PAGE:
Women who breastfeed have a lower rate of multiple sclerosis (MS) relapses in the postpartum period compared to those who do not breastfeed or supplement it with regular formula, an analysis of published studies shows.
The findings suggest that breastfeeding protects women from postpartum relapses, but due to the observational nature of the studies included, a randomized clinical trial will be necessary to confirm this link.
The study, “Association Between Breastfeeding and Postpartum Multiple Sclerosis Relapses,” was published in the journal JAMA Neurology.
While many treatments reduce MS relapses, none is recommended for pregnant or breastfeeding women. As a result, relapse rates in the postpartum period increase, with up to 30% of women experiencing a relapse in the first three months after giving birth.
The findings effectively make women choose between breastfeeding or forgoing breastfeeding to resume their medications. But some studies actually suggest that breastfeeding may protect them from relapsing.
To find out how breastfeeding affects postpartum relapses, researchers at the the University of California reviewed data from 24 studies, published from 1980 to 2018, and encompassing a total of 2,974 women. All studies included a comparator group and were rated as having either moderate or serious risk of bias.
The definition of breastfeeding varied somewhat between studies. Nine studies required the breastfeeding group to do so exclusively without supplementing formula, generally for at least two months. Other studies included women with any history of breastfeeding in the breastfeeding group.
Overall, breastfeeding was associated with a 37% lower risk of postpartum relapse compared to women who did not breastfeed. This was similar to what was found when researchers restricted the analysis to studies with only a moderate risk of bias — 50% reduction in relapse risk among women who breastfed.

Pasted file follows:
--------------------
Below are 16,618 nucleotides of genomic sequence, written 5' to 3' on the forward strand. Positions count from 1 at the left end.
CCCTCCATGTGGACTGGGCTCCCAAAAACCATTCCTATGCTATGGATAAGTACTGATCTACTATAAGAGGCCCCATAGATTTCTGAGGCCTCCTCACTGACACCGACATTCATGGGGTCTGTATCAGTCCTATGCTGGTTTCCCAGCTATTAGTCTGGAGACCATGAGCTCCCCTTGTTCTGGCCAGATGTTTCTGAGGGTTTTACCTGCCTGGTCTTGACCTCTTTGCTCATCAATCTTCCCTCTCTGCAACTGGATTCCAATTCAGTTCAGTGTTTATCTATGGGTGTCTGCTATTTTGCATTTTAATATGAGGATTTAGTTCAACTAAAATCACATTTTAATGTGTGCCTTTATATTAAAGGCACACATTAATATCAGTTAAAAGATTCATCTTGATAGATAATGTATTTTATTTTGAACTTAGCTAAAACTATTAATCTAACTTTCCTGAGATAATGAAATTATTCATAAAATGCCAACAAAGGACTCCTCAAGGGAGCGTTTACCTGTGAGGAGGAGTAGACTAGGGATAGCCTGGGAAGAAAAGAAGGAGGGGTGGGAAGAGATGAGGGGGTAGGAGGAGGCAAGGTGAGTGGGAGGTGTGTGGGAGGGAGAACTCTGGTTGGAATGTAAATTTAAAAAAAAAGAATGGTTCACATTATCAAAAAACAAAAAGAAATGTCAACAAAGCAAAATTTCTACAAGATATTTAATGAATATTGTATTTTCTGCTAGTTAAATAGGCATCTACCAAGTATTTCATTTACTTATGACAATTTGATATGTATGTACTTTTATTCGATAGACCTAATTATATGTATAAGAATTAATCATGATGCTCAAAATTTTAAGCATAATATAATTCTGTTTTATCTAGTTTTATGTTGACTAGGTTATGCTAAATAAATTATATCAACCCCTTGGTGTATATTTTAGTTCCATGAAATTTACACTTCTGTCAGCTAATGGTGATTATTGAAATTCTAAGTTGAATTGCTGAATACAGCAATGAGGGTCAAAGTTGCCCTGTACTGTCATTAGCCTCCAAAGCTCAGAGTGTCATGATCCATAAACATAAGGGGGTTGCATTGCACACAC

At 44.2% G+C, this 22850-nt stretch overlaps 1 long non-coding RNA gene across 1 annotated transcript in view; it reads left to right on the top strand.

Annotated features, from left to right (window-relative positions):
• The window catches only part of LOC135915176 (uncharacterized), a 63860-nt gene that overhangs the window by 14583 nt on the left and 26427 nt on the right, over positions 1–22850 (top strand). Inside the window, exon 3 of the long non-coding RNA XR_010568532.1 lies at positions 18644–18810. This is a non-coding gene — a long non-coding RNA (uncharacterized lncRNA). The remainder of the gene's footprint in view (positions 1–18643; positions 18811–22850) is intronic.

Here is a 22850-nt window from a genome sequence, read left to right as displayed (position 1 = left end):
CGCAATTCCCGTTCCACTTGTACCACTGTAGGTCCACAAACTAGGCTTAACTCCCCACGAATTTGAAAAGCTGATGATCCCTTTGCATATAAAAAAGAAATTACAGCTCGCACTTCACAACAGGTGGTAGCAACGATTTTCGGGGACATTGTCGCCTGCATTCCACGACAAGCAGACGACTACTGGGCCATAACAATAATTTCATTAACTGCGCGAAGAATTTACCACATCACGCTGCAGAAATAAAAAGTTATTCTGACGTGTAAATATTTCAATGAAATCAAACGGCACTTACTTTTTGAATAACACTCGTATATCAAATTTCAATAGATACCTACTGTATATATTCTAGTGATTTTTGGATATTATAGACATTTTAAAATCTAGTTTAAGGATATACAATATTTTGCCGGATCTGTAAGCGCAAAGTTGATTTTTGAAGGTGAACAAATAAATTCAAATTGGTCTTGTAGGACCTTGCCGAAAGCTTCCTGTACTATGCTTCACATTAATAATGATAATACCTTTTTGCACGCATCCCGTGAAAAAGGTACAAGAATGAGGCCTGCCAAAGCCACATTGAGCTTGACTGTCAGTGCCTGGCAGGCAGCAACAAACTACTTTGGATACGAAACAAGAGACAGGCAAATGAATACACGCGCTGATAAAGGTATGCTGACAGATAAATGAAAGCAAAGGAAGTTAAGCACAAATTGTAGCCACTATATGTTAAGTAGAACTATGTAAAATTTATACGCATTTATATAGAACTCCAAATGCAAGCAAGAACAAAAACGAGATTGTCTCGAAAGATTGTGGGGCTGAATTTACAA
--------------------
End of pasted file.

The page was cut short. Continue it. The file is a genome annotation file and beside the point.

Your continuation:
Despite the significant variance among the studies, likely because studies followed women for different periods of time (three to 12 months), had different pre-pregnancy relapse rates, and had different publication years, the consensus was there is benefit associated with breastfeeding.
The benefit of breastfeeding was stronger in studies that required exclusive breastfeeding (no supplementation by formula) for at least two months, although the benefit appeared to be present even in studies where the breastfeeding groups included any breastfeeding.
Researchers expressed concern regarding confounders (an “extra” variable that was not accounted for) in individual studies, as many did not adjust for common confounders such as prior MS disease activity. This is important because women with higher disease activity are more likely to defer breastfeeding and also are more likely to experience postpartum relapses.
However, the seven studies that accounted for such confounders still showed a protective effect of breastfeeding.
“This systematic review and meta-analysis suggests that breastfeeding is protective against postpartum relapses in women with MS,” researchers wrote, suggesting that the reduced relapse rate may be due to hormonal changes associated with breastfeeding.
Despite reduction in postpartum relapses with breastfeeding, the chance of relapses remains fairly high, highlighting the need to identify additional strategies to prevent relapses postpartum.
“We believe further study is required to evaluate the duration of benefit associated with breastfeeding and the safety of breastfeeding during treatment with DMTs, because treatment appears to be a key barrier to breastfeeding for women with MS,” researchers concluded.